I see a few issues here. First, is snooping through her iPhone. Is she aware of this? Is there an agreed upon understanding that what's on that phone is for you to look at? If not, the first issue is one of trust. A teenager with a snoopy parent is likely going to open up a lot less once they find out. So you're going to have to broach the issue carefully. ...


22

Just found out my daughter might be gay. Now what? The fact that that there may be a same gender relationship as opposed to an opposite gender relationship is totally irrelevant here as far as you are concerned. To take it further there is nothing in your OP at all to indicate that there is any sexual relationship at all. Don't confuse homosexuality ...


20

Mothers do what fathers do: love their children unconditionally and raise them to be independent, happy contributing members of society. My husband and I have different approaches towards the kids, but those are much more based on personality and background than gender. We both love our kids to death and show them that every day, and we both try to teach ...


20

Being a lesbian, bisexual woman, or other is a sexual orientation, not a lifestyle. I wouldn't conclude just on the basis of what you've posted that your daughter is definitely a lesbian. However, if she is, your best bet is to be supportive-- both from the perspective of supporting her as a loving parent who wants her to be free from psychological ...


20

You don't say how old your daughter is, so this depends somewhat on age. I'll assume she's at least 8 or 9 years old; younger than that it seems unlikely for this to matter too much (as she won't have enough understanding of politics to care about her grandmother's views). To me, this is a great opportunity to teach your daughter about opposing viewpoints, ...


19

I see two aspects in this, summed up in these words: one one side, the son is a guest and should respect the house rules and/or the wishes of the hosts, on the other side, the parents are making a rather silly demand on their son because he is no longer legally underage and doesn't need to be supervised. In the end, the parents are the hosts, and ...


19

There's a lot of research about fighting in front of your children, but I couldn't find anything particular to crying. I think in general expressing emotions is a good thing. I've even found it useful at times to exaggerate my emotion to kids too young to pick up on subtle facial cues. It helps teach them to act with empathy. For example, a two year-old ...


19

I won't answer everything (short version - I think you're doing the right thing on most levels). Do NOT badmouth the ex in front of the son. You made a very wise choice! For one thing, it won't really help you long term. Second, it may cause damage to his own self-image as a man long term. For another, if you ever meet a man you want to be involved with ...


18

She needs your support (and the therapist's) while going through a difficult enough stage of life with the added complication of (possibly) being gay. It sounds like her peers are (like most kids) not open and supportive of her, which may quite possibly reflect the general society where you live. If she's hurting herself because of anti-gay taunting, that's ...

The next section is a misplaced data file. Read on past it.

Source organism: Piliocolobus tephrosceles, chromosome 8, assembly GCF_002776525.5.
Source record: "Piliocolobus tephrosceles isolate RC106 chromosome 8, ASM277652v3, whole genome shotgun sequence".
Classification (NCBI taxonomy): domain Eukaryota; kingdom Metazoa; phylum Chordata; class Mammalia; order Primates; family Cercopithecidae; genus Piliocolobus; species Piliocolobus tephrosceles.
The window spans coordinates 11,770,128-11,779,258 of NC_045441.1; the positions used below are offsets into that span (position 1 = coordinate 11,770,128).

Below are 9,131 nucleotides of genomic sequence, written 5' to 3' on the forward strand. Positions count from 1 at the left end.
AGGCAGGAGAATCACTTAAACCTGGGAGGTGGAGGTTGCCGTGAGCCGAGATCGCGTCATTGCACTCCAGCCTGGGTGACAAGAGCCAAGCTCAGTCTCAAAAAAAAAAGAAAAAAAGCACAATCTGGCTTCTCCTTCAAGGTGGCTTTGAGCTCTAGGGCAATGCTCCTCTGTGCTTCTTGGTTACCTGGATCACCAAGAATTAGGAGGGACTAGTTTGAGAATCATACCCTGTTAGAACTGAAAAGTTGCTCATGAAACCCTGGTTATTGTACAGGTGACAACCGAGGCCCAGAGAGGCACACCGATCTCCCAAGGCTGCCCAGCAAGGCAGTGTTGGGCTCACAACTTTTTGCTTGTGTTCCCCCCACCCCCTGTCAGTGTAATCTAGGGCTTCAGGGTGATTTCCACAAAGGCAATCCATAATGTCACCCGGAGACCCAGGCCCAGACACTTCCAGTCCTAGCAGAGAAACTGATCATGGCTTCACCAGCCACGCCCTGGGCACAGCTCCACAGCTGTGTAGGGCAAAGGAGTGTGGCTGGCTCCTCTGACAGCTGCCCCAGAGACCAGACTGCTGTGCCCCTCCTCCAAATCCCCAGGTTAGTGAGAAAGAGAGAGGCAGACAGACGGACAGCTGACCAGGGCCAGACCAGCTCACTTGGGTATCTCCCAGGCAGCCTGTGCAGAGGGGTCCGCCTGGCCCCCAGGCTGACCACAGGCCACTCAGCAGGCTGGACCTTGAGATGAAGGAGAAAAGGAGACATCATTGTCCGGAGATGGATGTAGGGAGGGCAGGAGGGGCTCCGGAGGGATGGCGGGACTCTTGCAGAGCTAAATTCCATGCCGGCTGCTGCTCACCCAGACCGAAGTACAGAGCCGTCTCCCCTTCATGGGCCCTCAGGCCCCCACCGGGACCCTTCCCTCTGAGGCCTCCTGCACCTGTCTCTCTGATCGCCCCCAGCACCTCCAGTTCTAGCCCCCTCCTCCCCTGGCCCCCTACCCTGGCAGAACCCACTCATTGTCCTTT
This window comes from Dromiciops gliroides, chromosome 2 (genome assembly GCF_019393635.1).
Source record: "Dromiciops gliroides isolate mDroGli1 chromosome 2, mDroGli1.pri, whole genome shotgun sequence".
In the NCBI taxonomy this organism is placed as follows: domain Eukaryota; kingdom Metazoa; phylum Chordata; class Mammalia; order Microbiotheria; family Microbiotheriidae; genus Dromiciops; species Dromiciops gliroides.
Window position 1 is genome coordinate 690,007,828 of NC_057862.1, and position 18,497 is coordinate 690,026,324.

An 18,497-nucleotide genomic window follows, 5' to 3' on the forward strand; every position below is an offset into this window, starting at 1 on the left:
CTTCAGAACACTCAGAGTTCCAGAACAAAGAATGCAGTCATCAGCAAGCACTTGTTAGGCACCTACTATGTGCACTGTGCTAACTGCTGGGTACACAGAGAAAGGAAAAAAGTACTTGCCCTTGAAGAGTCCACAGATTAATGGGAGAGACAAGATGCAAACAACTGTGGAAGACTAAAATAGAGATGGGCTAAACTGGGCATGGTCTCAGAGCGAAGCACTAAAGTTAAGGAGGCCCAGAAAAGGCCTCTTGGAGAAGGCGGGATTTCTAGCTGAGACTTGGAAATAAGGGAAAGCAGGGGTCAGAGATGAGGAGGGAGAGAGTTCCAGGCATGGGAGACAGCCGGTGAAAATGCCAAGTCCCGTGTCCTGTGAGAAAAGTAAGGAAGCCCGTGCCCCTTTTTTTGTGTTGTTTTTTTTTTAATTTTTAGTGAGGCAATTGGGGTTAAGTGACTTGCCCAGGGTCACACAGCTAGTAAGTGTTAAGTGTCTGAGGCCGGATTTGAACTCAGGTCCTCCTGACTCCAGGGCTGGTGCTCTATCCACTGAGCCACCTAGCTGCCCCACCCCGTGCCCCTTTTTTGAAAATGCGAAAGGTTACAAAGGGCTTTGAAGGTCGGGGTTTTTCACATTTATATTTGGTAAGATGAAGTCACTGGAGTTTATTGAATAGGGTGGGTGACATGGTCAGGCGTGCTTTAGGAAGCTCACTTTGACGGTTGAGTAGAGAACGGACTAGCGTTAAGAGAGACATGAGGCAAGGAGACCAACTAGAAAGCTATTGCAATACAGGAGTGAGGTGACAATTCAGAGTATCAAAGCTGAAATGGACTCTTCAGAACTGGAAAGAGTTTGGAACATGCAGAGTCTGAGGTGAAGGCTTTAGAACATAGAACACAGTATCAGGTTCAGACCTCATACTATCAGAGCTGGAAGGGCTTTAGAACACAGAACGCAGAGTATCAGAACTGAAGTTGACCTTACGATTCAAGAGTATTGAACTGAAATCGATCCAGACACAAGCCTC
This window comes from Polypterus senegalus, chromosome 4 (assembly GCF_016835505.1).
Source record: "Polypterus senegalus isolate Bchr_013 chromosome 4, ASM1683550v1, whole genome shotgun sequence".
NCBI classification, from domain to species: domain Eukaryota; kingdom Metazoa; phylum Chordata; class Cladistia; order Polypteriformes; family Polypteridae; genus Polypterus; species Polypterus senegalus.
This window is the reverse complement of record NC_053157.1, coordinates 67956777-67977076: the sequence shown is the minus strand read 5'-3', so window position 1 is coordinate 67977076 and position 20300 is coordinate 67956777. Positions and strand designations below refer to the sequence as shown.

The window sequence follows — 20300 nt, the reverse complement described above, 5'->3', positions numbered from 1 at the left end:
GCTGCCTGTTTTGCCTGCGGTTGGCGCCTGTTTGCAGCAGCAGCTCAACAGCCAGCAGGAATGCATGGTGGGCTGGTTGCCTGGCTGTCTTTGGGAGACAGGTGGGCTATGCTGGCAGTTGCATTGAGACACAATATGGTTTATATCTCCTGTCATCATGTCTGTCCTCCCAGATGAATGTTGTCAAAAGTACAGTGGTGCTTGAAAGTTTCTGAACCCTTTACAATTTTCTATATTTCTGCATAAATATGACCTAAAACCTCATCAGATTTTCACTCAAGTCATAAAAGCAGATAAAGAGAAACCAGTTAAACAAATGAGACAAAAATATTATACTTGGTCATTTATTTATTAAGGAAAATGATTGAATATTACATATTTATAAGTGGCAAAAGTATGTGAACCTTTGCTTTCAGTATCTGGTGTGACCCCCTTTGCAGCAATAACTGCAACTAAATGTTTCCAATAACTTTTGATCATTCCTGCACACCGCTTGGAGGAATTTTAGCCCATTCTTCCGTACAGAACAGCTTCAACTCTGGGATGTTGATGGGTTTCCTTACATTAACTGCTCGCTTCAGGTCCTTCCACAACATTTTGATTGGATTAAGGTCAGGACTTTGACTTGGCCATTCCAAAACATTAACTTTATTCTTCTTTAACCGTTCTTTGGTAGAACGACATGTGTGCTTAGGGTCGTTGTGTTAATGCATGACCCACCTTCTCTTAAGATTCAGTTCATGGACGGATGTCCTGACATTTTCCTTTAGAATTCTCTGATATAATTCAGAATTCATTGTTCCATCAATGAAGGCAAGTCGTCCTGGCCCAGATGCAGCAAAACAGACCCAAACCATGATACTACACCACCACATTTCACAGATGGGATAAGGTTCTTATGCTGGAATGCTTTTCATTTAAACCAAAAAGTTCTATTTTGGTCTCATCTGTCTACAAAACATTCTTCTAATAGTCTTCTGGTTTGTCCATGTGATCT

18

The son could be helped with examining whether he actually thinks that it's true that higher education is useless, or just that this argument happens to fit with his current desire to not do the work. The way you do that depends on the child's age. If he is indeed interested in whether education makes a difference, perhaps show/discuss some data (if he's ...


17

I'm not sure you do have to tell them, at least not now. What seems to be the urgent issue is this job. If you really think you can't stand doing it for a little while (I assume it's temporary?), which may look good on your CV (resumé), then you have to break it to them seriously but gently. I would suggest avoiding the theological issue if possible. These ...


17

DA01's comment is what I would suggest as well. You feel more experienced with babies, and from the sound of it I would agree with you. I've got two main thoughts for you: 1. Show, don't tell Of course -- sadly -- this requires that they accept your offer of assistance to the parents. I think I wouldn't specifically ask for permission to do things "your ...


17

I am divorced with several kids. Twice. My €0.02 (or should I be allowed to add €0.04?) essentially boil down to this: It's hard work. It's hard for you. It's hard for the children. But. IMO, the most important issues to consider are these: Have you tried marriage counsel? Sometimes this works out. (I won't be saying anything else about salvaging ...


17

Dropping things over and over again is a known phase. It's a great learning opportunity. You can choose what message to send your toddler and what you want to teach. For example, you might take them out of the highchair the minute they drop anything. Generally, parents who adopt this rule come to regret it, because the minute the child wants out of the ...


17

It is unlikely the son concluded this after a calm and rational examination of his options, but rather was reacting in the heat of the moment. Establish in subsequent discussions that the son's logic isn't particularly sound. Advanced education provides a lot of opportunities. It does not guarantee permanent success (as the father has found), but it opens ...